Allen & Overy (A&O) has become the first of the magic circle firms to announce its intention to open an office in Africa, with the firm scheduling a Morocco launch for the autumn.
The Casablanca office will open in September, at which time banking and corporate partner François Duquette will relocate from the firm’s Abu Dhabi office. Duquette will be joined immediately by two lateral hires from Gide Loyrette Nouel – Naciri & Associés.
Partner Yassir Ghorbal and local Casablanca partner Philippe de Richoufftz will be with A&O’s new office from the time of its launch, with the latter working out of the magic circle firm’s Paris office. Partner Hicham Naciri, who will lead the office, will join later on in the year.
The move comes just weeks after A&O launched an office in Washington DC with a three-lawyer team from O’Melveny & Myers (TheLawyer.com, 29 June).
The Casablanca office will be a hub for A&O’s Africa plans, combining with the firm’s France, Middle East and Spain platforms, as well as with China, whose need for natural resources is driving a lot of projects work in Africa.
“We have a big Africa practice,” said A&O global managing partner Wim Dejonghe. He added that, along with South Africa, Morocco is one of the most obvious choices for international firms looking for footholds in the continent.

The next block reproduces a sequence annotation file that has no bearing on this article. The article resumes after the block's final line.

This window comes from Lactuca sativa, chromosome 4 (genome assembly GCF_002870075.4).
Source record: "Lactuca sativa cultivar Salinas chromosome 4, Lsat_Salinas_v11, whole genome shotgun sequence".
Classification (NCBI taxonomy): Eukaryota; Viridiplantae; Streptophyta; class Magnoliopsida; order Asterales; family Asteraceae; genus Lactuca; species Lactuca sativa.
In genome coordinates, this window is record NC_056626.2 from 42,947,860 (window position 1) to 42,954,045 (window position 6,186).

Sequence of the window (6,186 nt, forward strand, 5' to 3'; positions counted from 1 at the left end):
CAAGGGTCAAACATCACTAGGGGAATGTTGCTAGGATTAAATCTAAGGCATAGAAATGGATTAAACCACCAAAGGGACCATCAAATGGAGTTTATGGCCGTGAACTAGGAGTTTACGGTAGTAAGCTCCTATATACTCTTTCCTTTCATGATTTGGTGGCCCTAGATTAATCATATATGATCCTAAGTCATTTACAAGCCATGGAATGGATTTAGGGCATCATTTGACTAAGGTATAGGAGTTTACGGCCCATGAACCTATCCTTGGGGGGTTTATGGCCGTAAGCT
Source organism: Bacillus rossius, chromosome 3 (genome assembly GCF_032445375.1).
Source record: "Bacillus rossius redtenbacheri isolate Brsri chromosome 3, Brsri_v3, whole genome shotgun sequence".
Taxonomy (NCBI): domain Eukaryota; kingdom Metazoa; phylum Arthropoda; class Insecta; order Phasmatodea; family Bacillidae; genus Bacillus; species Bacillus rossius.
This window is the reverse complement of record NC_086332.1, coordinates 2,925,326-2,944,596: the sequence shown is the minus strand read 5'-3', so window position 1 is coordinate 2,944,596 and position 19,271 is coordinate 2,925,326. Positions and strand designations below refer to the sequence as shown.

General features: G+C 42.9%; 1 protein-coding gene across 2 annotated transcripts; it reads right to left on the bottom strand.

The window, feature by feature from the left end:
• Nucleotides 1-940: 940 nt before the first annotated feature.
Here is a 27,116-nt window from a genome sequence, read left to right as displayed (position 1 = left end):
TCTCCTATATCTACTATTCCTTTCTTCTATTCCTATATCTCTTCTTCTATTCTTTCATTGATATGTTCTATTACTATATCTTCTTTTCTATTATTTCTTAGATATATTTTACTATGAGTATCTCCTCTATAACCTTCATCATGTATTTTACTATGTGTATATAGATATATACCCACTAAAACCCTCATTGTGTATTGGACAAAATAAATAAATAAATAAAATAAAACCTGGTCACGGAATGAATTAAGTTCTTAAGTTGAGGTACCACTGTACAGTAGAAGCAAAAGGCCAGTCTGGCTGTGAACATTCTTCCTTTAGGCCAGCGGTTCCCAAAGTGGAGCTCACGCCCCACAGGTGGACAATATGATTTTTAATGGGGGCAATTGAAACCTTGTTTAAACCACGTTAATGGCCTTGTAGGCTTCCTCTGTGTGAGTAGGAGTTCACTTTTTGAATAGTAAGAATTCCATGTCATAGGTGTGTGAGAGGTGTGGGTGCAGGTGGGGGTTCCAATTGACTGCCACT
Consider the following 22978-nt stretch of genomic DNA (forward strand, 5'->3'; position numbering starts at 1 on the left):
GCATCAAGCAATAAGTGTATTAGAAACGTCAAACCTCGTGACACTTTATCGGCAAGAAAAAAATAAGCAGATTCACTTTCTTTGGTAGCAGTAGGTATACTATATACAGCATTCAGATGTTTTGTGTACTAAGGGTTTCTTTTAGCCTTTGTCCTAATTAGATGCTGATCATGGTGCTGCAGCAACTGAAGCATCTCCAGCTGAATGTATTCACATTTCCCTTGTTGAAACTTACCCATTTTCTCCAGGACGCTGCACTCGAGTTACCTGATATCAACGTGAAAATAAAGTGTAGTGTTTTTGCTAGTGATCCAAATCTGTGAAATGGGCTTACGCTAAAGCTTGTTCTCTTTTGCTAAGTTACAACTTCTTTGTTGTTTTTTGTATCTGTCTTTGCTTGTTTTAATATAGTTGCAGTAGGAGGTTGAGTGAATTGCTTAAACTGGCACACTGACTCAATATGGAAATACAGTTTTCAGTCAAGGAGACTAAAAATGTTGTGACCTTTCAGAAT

“I think we’re probably in a better position to do a move like this compared with our competitors because we have a strong Middle East practice,” he said. “We’re also strong in Paris and in Spain, and both are big investors in the region.”
Cross-border work is expected to provide the bulk of the office’s revenue. Since 2009 A&O has completed £12bn worth of Africa-related M&A deals. The firm expects its new office to grow to around 25 lawyers by 2012.
“The people we’ve joined up with have a very strong presence in the region, so we expect some of their colleagues will want to join us too,” said Dejonghe.
By all accounts A&O has scored a coup by taking a team from Gide Loyrette Nouel – Naciri & Associés. It is widely regarded as the premier firm in the region, with Naciri seen as one of North Africa’s top M&A lawyers.
Meanwhile, following the raid by A&O, the French firm has reaffirmed its commitment to North Africa. Despite the loss of Naciri, Gide managing partner Christophe Eck said the firm would rebuild the office.
Gide equity partner Julien David remains in the Casablanca office, but it is unclear how many of the 30 lawyers in Casablanca will stay with the firm.
“We’ll rebuild and replace the people,” stressed Eck. “We’ll retain a large part of the market.”
That said, Eck added that Gide was more likely to look beyond Moroccan firms for new lawyers and would aim to hire Moroccans or French lawyers working at international firms.
He said the rest of Gide’s North Africa offices had been relatively quiet during recent months, partly as a result of the Arab Spring sweeping the region this year.
“Morocco’s been a bit less active than last year, but not dramatically,” he commented.
Earlier this year Eversheds also made a play in Morocco (TheLawyer.com, 28 March). A former associate at the firm, Mohamed Oulkhouir, has established his own practice in Tangiers that will cooperate with the UK firm. Eversheds Africa co-chair Boris Martor said the firm would trial the agreement for six months and if it went well Eversheds would open under its own brand in Casablanca.